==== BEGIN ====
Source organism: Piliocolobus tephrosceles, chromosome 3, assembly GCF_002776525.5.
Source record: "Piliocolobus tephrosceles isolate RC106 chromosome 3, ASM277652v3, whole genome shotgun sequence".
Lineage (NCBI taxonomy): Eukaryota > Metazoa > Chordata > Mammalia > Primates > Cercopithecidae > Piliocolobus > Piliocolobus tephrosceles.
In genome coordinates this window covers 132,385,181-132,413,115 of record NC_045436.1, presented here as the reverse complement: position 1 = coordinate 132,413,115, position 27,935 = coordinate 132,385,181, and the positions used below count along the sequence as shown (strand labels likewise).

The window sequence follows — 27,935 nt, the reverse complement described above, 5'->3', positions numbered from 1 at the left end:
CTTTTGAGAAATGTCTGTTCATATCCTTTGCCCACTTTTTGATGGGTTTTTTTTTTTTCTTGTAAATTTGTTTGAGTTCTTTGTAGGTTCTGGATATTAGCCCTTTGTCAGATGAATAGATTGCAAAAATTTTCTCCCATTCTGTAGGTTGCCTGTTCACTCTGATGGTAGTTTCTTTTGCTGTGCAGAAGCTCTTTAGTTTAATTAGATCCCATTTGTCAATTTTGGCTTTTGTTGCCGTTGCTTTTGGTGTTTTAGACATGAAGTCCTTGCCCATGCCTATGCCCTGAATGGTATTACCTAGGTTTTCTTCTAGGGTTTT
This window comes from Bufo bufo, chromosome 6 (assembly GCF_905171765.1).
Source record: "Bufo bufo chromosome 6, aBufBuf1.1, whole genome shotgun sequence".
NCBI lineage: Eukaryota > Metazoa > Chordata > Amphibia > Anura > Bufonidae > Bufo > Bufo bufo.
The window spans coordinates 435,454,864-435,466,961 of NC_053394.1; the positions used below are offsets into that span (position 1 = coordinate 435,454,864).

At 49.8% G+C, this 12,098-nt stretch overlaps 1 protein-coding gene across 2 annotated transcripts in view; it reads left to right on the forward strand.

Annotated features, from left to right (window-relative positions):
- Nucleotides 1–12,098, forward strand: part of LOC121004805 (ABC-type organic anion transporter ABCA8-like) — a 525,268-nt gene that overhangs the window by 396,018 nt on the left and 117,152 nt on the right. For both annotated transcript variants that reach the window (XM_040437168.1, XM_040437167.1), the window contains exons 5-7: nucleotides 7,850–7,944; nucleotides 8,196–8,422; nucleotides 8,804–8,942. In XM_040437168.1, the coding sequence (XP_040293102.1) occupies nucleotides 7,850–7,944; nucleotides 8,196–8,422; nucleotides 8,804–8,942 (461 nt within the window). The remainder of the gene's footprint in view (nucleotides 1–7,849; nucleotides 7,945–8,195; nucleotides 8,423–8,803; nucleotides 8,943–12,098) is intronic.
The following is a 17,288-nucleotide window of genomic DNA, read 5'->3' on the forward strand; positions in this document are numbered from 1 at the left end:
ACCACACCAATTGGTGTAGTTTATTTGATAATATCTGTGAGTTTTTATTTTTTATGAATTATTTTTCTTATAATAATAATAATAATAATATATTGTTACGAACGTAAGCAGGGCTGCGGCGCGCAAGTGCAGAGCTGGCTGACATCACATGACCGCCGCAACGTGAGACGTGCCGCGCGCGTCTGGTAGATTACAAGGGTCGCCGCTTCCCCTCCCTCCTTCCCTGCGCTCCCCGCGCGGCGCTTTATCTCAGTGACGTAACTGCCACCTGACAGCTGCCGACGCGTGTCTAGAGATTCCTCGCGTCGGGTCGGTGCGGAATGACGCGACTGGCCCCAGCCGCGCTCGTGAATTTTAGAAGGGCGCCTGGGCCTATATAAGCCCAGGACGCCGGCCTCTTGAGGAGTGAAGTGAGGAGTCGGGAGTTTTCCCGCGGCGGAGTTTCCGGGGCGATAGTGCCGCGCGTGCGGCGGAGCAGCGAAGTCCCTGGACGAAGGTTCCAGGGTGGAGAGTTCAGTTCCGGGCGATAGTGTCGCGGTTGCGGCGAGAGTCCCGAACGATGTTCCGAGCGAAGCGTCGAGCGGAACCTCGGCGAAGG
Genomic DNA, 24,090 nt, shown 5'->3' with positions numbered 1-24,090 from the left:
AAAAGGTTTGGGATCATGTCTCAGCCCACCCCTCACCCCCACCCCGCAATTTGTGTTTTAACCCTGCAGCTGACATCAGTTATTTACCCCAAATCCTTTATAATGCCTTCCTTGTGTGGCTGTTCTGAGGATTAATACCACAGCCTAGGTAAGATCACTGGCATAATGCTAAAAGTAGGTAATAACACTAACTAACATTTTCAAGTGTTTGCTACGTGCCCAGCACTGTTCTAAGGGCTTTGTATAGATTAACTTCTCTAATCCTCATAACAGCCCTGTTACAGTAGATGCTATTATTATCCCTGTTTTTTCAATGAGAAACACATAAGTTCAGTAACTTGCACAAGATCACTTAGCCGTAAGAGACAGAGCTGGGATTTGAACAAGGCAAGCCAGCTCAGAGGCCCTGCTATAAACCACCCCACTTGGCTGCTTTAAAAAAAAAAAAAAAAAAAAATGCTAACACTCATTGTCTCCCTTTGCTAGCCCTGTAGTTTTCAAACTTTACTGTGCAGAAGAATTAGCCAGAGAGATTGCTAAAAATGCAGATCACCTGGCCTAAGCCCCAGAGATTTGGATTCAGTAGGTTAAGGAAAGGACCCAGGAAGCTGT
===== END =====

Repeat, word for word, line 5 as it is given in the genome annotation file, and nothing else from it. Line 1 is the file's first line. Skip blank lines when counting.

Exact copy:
The window sequence follows — 27,935 nt, the reverse complement described above, 5'->3', positions numbered from 1 at the left end: